But we cannot forget the Alternatives creators – those who help envision what we want, not just opposing what we don’t; Back in the ‘70s, Dan Berrigan penned a powerful poem, “No and Yes and the Whole Damned Thing” describing the dual call to both nonviolent resistance and the building of alternatives – something we can say “yes” to. When Dan’s brother Phil Berrigan came to Koinonia in 1974 with his call to prophetic criticism of US Militarism, some of the Koinonia members pushed back stating that creating educational alternatives for pre-schoolers was equally important if one wished to live in a just and peaceful society. So, to name a few of these alternatives close to my heart: Common Harvest Farm, Seward/Longfellow Restorative Justice Program, From Death to Life, Loaves and Fishes, St. Stephen’s Housing and Street Outreach Ministry, Southside Family Nurturing Center, Centro Campesino, IARP, …
I confess that I have a lot of fear and trepidation before many public actions but my faith and the companionship of like-minded folk can help overcome fear and allow one to act. So I want to acknowledge some of that companionship today in receiving this award as a community effort rather than an individualistic accomplishment: For me today: Christine and my sons Micah and Zach. Thank you for sharing this journey with me. Both of you going to Death Row with Christine and me to visit Bob Redd. Micah, for standing aside me as the smoke bomb hit my feet outside Ft. Benning when you were only 4 or 5, and then traveling with me to El Salvador in 2005 to learn more about the witness of Oscar Romero. Zach, for walking with me up to the fence before I crossed at the School of the Americas vigil and then visiting me when I was taken to the hospital from prison. Christine, as I now head off to Iraq again, and the many adventures we’ve shared together, thank you for your love and support for these past 34 years. And especially thanks to those of you who supported her when I was locked up.
But I also have an extended family of fictive kinship. Peter Thompson who accompanied me to Iraq in December 2002 just months before the war started; David Harris who was my support person at the School of the Americas protest and again at the Republican National Convention. He even joined me at the Hennepin County Workhouse/Jail this Spring – choosing imprisonment over community service to be in solidarity with me. The Community of St. Martin is part of my family. I have a Pax Christi family, and I could go on and on. For me, my 16 years living in an intentional Christian community in south Georgia was probably the most significant aspect of my spiritual formation as a peacemaker. Today I continue to be connected with the many life-long friends I shared life with at Koinonia during those years. Did not Jesus promise us that if we left our old securities to follow him, we will be blessed with homes and families, and friends, one hundred times over? I have found this to be true and I am grateful.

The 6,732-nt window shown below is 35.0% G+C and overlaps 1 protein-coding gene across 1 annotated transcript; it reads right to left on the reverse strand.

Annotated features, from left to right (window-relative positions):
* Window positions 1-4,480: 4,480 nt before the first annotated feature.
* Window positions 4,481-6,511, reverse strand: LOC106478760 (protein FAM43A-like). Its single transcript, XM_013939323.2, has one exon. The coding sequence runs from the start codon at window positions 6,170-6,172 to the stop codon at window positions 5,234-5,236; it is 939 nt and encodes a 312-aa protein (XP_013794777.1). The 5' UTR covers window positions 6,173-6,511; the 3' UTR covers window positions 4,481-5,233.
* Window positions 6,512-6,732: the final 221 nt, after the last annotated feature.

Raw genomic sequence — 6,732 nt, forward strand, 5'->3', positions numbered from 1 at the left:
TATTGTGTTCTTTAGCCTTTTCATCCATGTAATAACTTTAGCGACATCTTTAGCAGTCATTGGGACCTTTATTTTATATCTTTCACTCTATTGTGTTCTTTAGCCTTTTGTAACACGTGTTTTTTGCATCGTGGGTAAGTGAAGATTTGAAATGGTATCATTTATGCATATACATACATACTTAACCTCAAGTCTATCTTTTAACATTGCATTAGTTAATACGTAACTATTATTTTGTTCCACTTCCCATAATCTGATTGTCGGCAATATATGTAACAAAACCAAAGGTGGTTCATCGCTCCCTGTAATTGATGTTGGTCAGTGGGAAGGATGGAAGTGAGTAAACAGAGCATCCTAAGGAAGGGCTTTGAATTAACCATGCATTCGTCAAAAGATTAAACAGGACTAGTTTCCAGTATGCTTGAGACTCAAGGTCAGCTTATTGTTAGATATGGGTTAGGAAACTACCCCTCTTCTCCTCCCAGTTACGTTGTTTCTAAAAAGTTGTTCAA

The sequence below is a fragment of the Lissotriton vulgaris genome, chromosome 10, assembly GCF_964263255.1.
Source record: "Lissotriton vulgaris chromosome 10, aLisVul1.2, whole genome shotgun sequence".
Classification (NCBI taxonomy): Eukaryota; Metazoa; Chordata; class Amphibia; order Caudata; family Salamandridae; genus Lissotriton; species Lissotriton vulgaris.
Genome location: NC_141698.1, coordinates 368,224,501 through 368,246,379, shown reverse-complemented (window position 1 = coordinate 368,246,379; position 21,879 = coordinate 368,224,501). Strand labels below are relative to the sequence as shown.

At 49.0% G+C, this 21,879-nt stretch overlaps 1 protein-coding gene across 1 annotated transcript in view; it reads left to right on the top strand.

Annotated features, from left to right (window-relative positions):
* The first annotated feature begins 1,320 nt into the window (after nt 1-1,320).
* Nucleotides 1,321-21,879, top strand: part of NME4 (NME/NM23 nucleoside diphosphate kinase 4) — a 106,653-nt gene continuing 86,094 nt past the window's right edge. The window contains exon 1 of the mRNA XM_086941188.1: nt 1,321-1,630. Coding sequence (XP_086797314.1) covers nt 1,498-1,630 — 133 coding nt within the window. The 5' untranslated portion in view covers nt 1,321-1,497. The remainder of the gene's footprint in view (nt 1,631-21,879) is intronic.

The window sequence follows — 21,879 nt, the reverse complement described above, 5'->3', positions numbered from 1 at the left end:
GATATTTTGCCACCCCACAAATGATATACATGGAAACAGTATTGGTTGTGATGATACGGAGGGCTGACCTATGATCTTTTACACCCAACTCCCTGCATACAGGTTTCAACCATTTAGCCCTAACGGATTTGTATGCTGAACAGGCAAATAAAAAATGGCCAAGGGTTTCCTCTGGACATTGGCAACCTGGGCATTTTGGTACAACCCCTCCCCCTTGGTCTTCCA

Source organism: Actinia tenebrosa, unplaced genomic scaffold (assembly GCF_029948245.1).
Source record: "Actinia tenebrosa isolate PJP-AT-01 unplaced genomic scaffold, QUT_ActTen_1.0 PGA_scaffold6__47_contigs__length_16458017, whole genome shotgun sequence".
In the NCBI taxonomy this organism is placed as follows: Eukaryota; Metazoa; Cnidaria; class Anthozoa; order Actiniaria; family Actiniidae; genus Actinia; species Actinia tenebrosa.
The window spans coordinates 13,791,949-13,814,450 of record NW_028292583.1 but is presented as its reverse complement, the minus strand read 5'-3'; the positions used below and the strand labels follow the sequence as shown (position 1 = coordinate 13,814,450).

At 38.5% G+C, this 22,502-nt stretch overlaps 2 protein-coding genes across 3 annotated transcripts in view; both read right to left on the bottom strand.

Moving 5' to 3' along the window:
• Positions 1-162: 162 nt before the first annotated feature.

Peacemaking must always be combined with social justice – for example, LGBT issues, the rights of immigrants/refugees, the needs and cares for the homeless, for those in prison – especially those facing the death penalty, and care and advocacy for the natural environment is an especially pressing issue for both peace and justice.
So, when I am arrested at the White House protesting the Keystone XL Pipeline, it is connected with peacemaking. When I stand with my gay brothers and lesbian sisters demanding their rights to love and marry, it is connected to peacemaking. When I march with the custodial workers of the CTUL union in front of K-Mart or Cub Foods, it is connected to peacemaking. When I attend the march and memorial remembering the homeless who have died in our state each December, it is connected with peacemaking. On the first Sunday of each month when I am part of the Interfaith Coalition on Immigration’s prayer vigil in front of the Ramsey County Detention Center is for me an act of peacemaking.
So I accept this award on behalf of a broad community of peacemakers – those here in the Twin Cities today as well as my friends and mentors who are part of the “great cloud of witnesses” whose lives and message have help blaze the path which I have tried to follow.